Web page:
“I think it’s just not on their radar because they don’t see other women playing guitar, playing bass, playing drums,” Stahlmann said. “When you do enter it and do pick up a guitar, it can be extremely intimidating and you can face a huge amount of sexism.”
She recalled hearing comments when she went to perform at shows about whether she intended to sing karaoke or whether her amplifier belonged to a boyfriend. She recalled asking a man a question about amplifiers and being told that the girlfriends of band members were not supposed to be in the location.
“Just things like that pop up, and it can be really tough to stick it out in the music scene,” Stahlmann said.
However, she said she can fall back on the encouragement of the She Rock She Rock community.
“That’s been really extremely huge to know that I’m not in it alone,” Stahlmann said.
Not all rock camp participants become musicians, but Case said many of them have gone on to major in women’s studies in college.
“If they walk out of camp and they keep playing music, that’s great, but if they walk out of camp and don’t keep playing music but all of a sudden they have discovered their sense of agency and run for city council or become CEO of an organization, that is what we want them to believe and empower them that they can be anything they want and be educated with a new set of eyes, too,” Case said.
Stahlmann added that She Rock She Rock allows participants to share their opinions and talk about topics that are important to them.
“That’s what we’re all about is giving them a place to be themselves and to share anything on their minds, whether it’s cupcakes or unicorns or gender identity or politics or anything,” Stahlmann said.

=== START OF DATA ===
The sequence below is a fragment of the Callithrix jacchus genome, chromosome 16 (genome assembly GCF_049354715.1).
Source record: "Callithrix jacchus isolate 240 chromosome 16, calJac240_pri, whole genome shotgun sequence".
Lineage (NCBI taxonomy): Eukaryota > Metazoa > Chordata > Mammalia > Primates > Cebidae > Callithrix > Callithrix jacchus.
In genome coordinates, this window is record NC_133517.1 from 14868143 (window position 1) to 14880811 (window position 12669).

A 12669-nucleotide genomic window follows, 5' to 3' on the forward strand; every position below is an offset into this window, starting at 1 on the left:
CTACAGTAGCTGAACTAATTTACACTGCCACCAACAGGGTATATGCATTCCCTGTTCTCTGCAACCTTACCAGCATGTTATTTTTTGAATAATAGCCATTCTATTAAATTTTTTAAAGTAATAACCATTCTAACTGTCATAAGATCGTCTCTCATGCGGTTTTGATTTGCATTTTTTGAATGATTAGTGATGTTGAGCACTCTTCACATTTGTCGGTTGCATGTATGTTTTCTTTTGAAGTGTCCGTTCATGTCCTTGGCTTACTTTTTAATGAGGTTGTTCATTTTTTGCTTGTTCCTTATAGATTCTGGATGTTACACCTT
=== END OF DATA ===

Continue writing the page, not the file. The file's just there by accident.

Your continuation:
The leaders of Girls Rock n Roll Retreat decided to go with the name She Rock She Rock to be inclusive of women as well as girls.
Additionally, the organization recently created an inclusion statement that says, “While She Rock She Rock was founded to serve girls and women, we celebrate the diversity of gender identity and expression. She Rock She Rock embraces and supports program participants, teachers and staff who identify as female, gender non-conforming, genderqueer and trans. We also acknowledge this is an evolving and shifting conversation, and we strive to grow and evolve with the conversation.”
The change arose because Laura Jeffrey Academy required She Rock She Rock to do so to continue offering camps at the St. Paul charter school, but Case said She Rock She Rock leaders had been having a conversation on the issue already.
“It was their policy that got us to make the leap, and we’re really excited about it,” Case said.
To learn more about the organization, visit sherocksherock.org.
Contact Seth Rowe at [email protected]